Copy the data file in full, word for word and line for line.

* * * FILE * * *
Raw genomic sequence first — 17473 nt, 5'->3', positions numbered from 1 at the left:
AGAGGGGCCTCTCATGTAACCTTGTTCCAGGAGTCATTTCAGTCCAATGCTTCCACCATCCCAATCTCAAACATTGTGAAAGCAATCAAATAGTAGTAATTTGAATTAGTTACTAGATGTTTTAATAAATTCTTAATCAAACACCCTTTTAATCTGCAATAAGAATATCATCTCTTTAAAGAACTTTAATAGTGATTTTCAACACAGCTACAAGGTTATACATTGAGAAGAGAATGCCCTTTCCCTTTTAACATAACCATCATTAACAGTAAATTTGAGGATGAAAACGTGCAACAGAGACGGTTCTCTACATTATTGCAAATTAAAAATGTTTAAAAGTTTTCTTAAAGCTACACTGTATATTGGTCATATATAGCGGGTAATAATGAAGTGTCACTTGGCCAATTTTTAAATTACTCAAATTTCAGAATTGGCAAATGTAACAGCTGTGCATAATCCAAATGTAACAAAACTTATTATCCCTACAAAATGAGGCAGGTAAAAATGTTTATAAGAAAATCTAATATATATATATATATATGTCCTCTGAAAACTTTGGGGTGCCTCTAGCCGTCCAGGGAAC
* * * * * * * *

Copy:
Raw genomic sequence first — 17473 nt, 5'->3', positions numbered from 1 at the left:
AGAGGGGCCTCTCATGTAACCTTGTTCCAGGAGTCATTTCAGTCCAATGCTTCCACCATCCCAATCTCAAACATTGTGAAAGCAATCAAATAGTAGTAATTTGAATTAGTTACTAGATGTTTTAATAAATTCTTAATCAAACACCCTTTTAATCTGCAATAAGAATATCATCTCTTTAAAGAACTTTAATAGTGATTTTCAACACAGCTACAAGGTTATACATTGAGAAGAGAATGCCCTTTCCCTTTTAACATAACCATCATTAACAGTAAATTTGAGGATGAAAACGTGCAACAGAGACGGTTCTCTACATTATTGCAAATTAAAAATGTTTAAAAGTTTTCTTAAAGCTACACTGTATATTGGTCATATATAGCGGGTAATAATGAAGTGTCACTTGGCCAATTTTTAAATTACTCAAATTTCAGAATTGGCAAATGTAACAGCTGTGCATAATCCAAATGTAACAAAACTTATTATCCCTACAAAATGAGGCAGGTAAAAATGTTTATAAGAAAATCTAATATATATATATATATATGTCCTCTGAAAACTTTGGGGTGCCTCTAGCCGTCCAGGGAAC